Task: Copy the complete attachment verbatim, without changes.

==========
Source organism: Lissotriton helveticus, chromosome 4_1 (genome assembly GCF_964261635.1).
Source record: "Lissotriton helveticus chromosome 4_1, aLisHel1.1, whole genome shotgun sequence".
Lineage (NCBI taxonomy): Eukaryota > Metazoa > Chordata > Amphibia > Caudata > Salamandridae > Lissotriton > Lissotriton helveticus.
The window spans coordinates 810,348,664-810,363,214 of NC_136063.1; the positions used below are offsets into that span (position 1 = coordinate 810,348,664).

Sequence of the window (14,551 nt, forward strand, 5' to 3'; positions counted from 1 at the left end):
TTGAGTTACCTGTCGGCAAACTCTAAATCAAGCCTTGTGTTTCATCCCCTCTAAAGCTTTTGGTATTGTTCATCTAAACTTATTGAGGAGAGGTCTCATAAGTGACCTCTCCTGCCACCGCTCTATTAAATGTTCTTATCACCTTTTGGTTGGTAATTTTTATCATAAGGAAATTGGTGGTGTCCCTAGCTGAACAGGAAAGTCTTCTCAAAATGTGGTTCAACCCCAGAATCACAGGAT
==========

Source organism: Lissotriton helveticus, chromosome 4_1 (genome assembly GCF_964261635.1).
Source record: "Lissotriton helveticus chromosome 4_1, aLisHel1.1, whole genome shotgun sequence".
Lineage (NCBI taxonomy): Eukaryota > Metazoa > Chordata > Amphibia > Caudata > Salamandridae > Lissotriton > Lissotriton helveticus.
The window spans coordinates 810,348,664-810,363,214 of NC_136063.1; the positions used below are offsets into that span (position 1 = coordinate 810,348,664).

Sequence of the window (14,551 nt, forward strand, 5' to 3'; positions counted from 1 at the left end):
TTGAGTTACCTGTCGGCAAACTCTAAATCAAGCCTTGTGTTTCATCCCCTCTAAAGCTTTTGGTATTGTTCATCTAAACTTATTGAGGAGAGGTCTCATAAGTGACCTCTCCTGCCACCGCTCTATTAAATGTTCTTATCACCTTTTGGTTGGTAATTTTTATCATAAGGAAATTGGTGGTGTCCCTAGCTGAACAGGAAAGTCTTCTCAAAATGTGGTTCAACCCCAGAATCACAGGAT